Wednesday, October 14, 2020

Nightstream 2020.01: Run

I'm not quite going to say that the scariest thing about this genre film festival was entering the data for it into the eFilmCritic database and pausing over whether to include "2020" in the title. Like, are we still going to be in a situation where we do this again next October, or maybe just looking to do a smaller one as things are getting back to normal in only a few early fests have had to be cancelled, or might this just be an annual thing where a bunch of festivals bring genre movies to the people who maybe don't live near one?

It's at least been a successful enough event that it could be the latter - the back-end went off without a hitch from what I've read and experienced, and running the whole thing through Eventive meant that my Roku handled it without issue, aside from needing to use the laptop for the Q&A things. Much smoother than NYAFF, at least, among the ones I've "attended", and it was scheduled pretty nicely - a few things (like Run) were only available at set times, and a few things (like the shorts packages) were online at the start, but the rollout of various films throughout the weekend created a bit of a feeling that we're watching it together and making schedules, especially for those who want to sync to the Q&As live, and while it's not perfectly flexible, there's a little something to trying to make this more than just a block of movies available for a limited time.

Speaking of Q&As, the one for Run was fun; the filmmakers talked about how doing these sort of small-scale thrillers was a good way to break into features, and how part of the challenge they were enjoying was finding new things to do within that niche every time, with the one they are working on now a heist movie. One thing that didn't particularly come up that I found was interesting is that star Kiera Allen uses a wheelchair to get around (based on what I've read online), and it's cool that they're not doing a victory lap on representation even though they're clearly making more of an effort than a lot of movies that don't even have the excuse of wanting to do flashbacks do. She's a fun young actor I hope to see more of, especially as she talked about how part of the audition video she sent it was showing how pumped she was for the stunt scene, and how it wound up being half her in a studio and half a stuntwoman on location. It was her first big production, so she was excited by doing stuff like that, or learning how the director would say to look at some counterintuitive point because just looking at her co-star wouldn't necessarily seem right on film. She also was really excited to work with Sarah Paulson, who I've liked since Jack & Jill and has seemed to attain "That Guy" status in recent years - in a lot, sometimes as the lead, but even then not really a star whose name casts a shadow on the production.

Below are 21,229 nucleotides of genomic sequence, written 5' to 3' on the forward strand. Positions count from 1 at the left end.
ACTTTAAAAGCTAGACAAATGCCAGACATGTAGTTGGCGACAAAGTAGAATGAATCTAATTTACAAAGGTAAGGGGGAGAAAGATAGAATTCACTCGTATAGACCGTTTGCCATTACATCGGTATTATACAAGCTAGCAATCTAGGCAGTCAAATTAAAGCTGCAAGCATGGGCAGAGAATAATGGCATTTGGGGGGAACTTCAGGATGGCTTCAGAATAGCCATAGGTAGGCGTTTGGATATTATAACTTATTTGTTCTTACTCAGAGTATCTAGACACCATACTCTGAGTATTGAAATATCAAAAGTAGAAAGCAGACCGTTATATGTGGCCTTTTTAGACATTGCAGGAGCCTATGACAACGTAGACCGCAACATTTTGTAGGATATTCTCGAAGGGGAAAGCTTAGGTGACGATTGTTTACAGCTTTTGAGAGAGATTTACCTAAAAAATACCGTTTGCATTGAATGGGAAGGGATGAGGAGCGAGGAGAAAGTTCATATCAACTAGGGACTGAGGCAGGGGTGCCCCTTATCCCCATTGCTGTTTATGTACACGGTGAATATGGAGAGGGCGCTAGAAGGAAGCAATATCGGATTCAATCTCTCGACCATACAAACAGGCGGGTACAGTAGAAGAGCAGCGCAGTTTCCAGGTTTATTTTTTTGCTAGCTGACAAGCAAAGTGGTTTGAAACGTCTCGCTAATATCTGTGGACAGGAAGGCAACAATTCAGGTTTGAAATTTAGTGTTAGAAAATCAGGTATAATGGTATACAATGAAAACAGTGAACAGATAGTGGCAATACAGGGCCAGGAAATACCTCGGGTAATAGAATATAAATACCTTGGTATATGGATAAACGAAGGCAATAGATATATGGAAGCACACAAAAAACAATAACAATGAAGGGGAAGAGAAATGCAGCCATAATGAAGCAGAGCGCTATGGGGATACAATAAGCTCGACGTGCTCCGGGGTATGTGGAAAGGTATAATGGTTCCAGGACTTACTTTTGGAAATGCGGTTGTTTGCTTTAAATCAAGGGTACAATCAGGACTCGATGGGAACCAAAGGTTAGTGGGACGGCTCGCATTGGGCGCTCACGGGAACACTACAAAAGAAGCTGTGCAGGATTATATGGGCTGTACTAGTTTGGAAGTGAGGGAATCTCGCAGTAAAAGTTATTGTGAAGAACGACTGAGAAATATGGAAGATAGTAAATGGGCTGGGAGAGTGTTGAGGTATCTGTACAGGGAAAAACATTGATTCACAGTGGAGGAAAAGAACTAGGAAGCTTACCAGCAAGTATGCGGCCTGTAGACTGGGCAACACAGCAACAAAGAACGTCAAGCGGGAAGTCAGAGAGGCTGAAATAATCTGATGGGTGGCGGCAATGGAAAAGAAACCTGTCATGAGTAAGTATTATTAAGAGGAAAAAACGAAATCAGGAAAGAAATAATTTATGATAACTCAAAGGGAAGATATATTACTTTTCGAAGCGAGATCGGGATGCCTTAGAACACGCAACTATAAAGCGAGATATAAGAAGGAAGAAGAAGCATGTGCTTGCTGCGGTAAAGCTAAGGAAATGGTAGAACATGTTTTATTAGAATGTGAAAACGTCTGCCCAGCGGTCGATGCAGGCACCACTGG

Anyway! It was fun, and I'm kind of sad that this wound up going to Hulu instead of theaters, especially since I figure it's the sort of thing theaters could use right now: Short, enough name recognition to get people's interest rather than just looking like opportunistic material, good enough to get good word of mouth and maybe keep playing for a few weeks. Maybe it will get some play - there is a lot of "what the heck, why not play the streaming stuff" at Landmark Kendall Square, after all - but it seems kind of funny that Searching did pretty darn okay in theaters when it was far more built for home screens than this!

Run (2020)

* * * ½ (out of four)
Seen 8 October 2020 in Jay's Living Room (Nightstream, Eventive via Roku)

A couple years ago, director Aneesh Chaganty and co-writer Sev Ohanian made what is probably the best of the recent group of movies presented entirely as what appears on various characters's screens in Searching, and for their follow-up, they don't necessarily entirely go the opposite way, but one of the more suspenseful scenes in Run is built around its heroine trying to do some pre-internet-style search. It's a nifty bit in a film that's got a few of them, packed into a tight little package.